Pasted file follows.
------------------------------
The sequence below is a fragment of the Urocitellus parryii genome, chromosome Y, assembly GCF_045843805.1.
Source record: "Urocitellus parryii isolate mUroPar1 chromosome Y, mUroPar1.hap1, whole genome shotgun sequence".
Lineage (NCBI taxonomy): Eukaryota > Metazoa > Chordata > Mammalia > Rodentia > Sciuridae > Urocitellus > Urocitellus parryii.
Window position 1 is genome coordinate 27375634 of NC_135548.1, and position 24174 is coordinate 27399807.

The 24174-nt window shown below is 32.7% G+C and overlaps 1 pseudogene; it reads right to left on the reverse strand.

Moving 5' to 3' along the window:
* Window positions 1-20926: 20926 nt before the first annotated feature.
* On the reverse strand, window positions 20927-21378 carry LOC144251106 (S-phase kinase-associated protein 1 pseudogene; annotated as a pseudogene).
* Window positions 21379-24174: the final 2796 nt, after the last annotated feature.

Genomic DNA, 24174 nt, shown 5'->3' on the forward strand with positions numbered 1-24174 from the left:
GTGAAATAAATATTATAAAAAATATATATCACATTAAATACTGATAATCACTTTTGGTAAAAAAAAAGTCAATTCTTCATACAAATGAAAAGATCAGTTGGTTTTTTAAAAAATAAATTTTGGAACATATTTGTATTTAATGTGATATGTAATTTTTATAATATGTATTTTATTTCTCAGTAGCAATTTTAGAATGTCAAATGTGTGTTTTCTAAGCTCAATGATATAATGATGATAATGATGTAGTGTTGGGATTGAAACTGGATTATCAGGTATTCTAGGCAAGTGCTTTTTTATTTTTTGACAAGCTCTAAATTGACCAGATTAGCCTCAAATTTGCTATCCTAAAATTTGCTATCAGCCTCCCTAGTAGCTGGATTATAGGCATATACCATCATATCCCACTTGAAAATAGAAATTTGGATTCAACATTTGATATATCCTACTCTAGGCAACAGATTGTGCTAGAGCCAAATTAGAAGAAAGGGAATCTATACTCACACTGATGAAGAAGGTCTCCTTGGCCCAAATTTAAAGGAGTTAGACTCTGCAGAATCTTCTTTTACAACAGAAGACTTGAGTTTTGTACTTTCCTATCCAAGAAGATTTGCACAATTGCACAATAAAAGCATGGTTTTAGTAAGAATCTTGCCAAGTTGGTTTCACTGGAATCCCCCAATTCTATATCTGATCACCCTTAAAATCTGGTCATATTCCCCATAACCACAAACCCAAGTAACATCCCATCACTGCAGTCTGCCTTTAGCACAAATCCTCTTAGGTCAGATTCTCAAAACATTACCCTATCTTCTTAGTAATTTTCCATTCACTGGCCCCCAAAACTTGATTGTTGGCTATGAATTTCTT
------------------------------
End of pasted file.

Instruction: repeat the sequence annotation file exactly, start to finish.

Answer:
The sequence below is a fragment of the Urocitellus parryii genome, chromosome Y, assembly GCF_045843805.1.
Source record: "Urocitellus parryii isolate mUroPar1 chromosome Y, mUroPar1.hap1, whole genome shotgun sequence".
Lineage (NCBI taxonomy): Eukaryota > Metazoa > Chordata > Mammalia > Rodentia > Sciuridae > Urocitellus > Urocitellus parryii.
Window position 1 is genome coordinate 27375634 of NC_135548.1, and position 24174 is coordinate 27399807.

The 24174-nt window shown below is 32.7% G+C and overlaps 1 pseudogene; it reads right to left on the reverse strand.

Moving 5' to 3' along the window:
* Window positions 1-20926: 20926 nt before the first annotated feature.
* On the reverse strand, window positions 20927-21378 carry LOC144251106 (S-phase kinase-associated protein 1 pseudogene; annotated as a pseudogene).
* Window positions 21379-24174: the final 2796 nt, after the last annotated feature.

Genomic DNA, 24174 nt, shown 5'->3' on the forward strand with positions numbered 1-24174 from the left:
GTGAAATAAATATTATAAAAAATATATATCACATTAAATACTGATAATCACTTTTGGTAAAAAAAAAGTCAATTCTTCATACAAATGAAAAGATCAGTTGGTTTTTTAAAAAATAAATTTTGGAACATATTTGTATTTAATGTGATATGTAATTTTTATAATATGTATTTTATTTCTCAGTAGCAATTTTAGAATGTCAAATGTGTGTTTTCTAAGCTCAATGATATAATGATGATAATGATGTAGTGTTGGGATTGAAACTGGATTATCAGGTATTCTAGGCAAGTGCTTTTTTATTTTTTGACAAGCTCTAAATTGACCAGATTAGCCTCAAATTTGCTATCCTAAAATTTGCTATCAGCCTCCCTAGTAGCTGGATTATAGGCATATACCATCATATCCCACTTGAAAATAGAAATTTGGATTCAACATTTGATATATCCTACTCTAGGCAACAGATTGTGCTAGAGCCAAATTAGAAGAAAGGGAATCTATACTCACACTGATGAAGAAGGTCTCCTTGGCCCAAATTTAAAGGAGTTAGACTCTGCAGAATCTTCTTTTACAACAGAAGACTTGAGTTTTGTACTTTCCTATCCAAGAAGATTTGCACAATTGCACAATAAAAGCATGGTTTTAGTAAGAATCTTGCCAAGTTGGTTTCACTGGAATCCCCCAATTCTATATCTGATCACCCTTAAAATCTGGTCATATTCCCCATAACCACAAACCCAAGTAACATCCCATCACTGCAGTCTGCCTTTAGCACAAATCCTCTTAGGTCAGATTCTCAAAACATTACCCTATCTTCTTAGTAATTTTCCATTCACTGGCCCCCAAAACTTGATTGTTGGCTATGAATTTCTT